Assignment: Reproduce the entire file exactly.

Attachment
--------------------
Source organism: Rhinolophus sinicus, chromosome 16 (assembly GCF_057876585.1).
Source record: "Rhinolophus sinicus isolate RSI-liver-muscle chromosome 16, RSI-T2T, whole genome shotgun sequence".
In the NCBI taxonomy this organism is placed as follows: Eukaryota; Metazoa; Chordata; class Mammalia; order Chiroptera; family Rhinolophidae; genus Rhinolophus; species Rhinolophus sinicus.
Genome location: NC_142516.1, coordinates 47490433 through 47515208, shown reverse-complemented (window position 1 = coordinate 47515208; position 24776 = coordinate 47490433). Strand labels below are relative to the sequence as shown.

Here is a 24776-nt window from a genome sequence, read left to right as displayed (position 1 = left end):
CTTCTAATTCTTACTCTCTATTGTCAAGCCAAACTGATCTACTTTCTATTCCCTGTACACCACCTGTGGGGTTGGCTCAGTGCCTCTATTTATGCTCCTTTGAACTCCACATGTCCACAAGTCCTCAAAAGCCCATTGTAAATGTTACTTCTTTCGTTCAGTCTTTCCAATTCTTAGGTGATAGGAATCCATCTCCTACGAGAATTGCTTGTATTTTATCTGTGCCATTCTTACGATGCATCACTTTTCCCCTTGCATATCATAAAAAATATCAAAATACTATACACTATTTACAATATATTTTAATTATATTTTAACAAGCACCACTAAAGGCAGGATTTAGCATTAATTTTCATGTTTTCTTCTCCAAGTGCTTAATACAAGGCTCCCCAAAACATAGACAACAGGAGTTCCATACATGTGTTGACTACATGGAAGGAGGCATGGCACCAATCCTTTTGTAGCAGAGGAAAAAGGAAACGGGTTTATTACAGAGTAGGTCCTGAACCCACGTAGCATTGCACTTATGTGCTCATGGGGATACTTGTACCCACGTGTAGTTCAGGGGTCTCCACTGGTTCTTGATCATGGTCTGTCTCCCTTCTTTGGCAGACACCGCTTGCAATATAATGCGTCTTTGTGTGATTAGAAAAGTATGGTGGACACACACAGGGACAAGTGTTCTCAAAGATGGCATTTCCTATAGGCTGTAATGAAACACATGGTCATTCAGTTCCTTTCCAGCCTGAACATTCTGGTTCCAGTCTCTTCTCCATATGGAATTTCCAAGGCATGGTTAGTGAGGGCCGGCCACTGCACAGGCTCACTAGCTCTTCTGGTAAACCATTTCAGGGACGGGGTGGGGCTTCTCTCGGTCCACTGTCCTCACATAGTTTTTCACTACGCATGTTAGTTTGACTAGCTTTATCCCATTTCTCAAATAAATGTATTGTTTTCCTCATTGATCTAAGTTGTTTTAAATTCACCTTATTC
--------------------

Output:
Source organism: Rhinolophus sinicus, chromosome 16 (assembly GCF_057876585.1).
Source record: "Rhinolophus sinicus isolate RSI-liver-muscle chromosome 16, RSI-T2T, whole genome shotgun sequence".
In the NCBI taxonomy this organism is placed as follows: Eukaryota; Metazoa; Chordata; class Mammalia; order Chiroptera; family Rhinolophidae; genus Rhinolophus; species Rhinolophus sinicus.
Genome location: NC_142516.1, coordinates 47490433 through 47515208, shown reverse-complemented (window position 1 = coordinate 47515208; position 24776 = coordinate 47490433). Strand labels below are relative to the sequence as shown.

Here is a 24776-nt window from a genome sequence, read left to right as displayed (position 1 = left end):
CTTCTAATTCTTACTCTCTATTGTCAAGCCAAACTGATCTACTTTCTATTCCCTGTACACCACCTGTGGGGTTGGCTCAGTGCCTCTATTTATGCTCCTTTGAACTCCACATGTCCACAAGTCCTCAAAAGCCCATTGTAAATGTTACTTCTTTCGTTCAGTCTTTCCAATTCTTAGGTGATAGGAATCCATCTCCTACGAGAATTGCTTGTATTTTATCTGTGCCATTCTTACGATGCATCACTTTTCCCCTTGCATATCATAAAAAATATCAAAATACTATACACTATTTACAATATATTTTAATTATATTTTAACAAGCACCACTAAAGGCAGGATTTAGCATTAATTTTCATGTTTTCTTCTCCAAGTGCTTAATACAAGGCTCCCCAAAACATAGACAACAGGAGTTCCATACATGTGTTGACTACATGGAAGGAGGCATGGCACCAATCCTTTTGTAGCAGAGGAAAAAGGAAACGGGTTTATTACAGAGTAGGTCCTGAACCCACGTAGCATTGCACTTATGTGCTCATGGGGATACTTGTACCCACGTGTAGTTCAGGGGTCTCCACTGGTTCTTGATCATGGTCTGTCTCCCTTCTTTGGCAGACACCGCTTGCAATATAATGCGTCTTTGTGTGATTAGAAAAGTATGGTGGACACACACAGGGACAAGTGTTCTCAAAGATGGCATTTCCTATAGGCTGTAATGAAACACATGGTCATTCAGTTCCTTTCCAGCCTGAACATTCTGGTTCCAGTCTCTTCTCCATATGGAATTTCCAAGGCATGGTTAGTGAGGGCCGGCCACTGCACAGGCTCACTAGCTCTTCTGGTAAACCATTTCAGGGACGGGGTGGGGCTTCTCTCGGTCCACTGTCCTCACATAGTTTTTCACTACGCATGTTAGTTTGACTAGCTTTATCCCATTTCTCAAATAAATGTATTGTTTTCCTCATTGATCTAAGTTGTTTTAAATTCACCTTATTC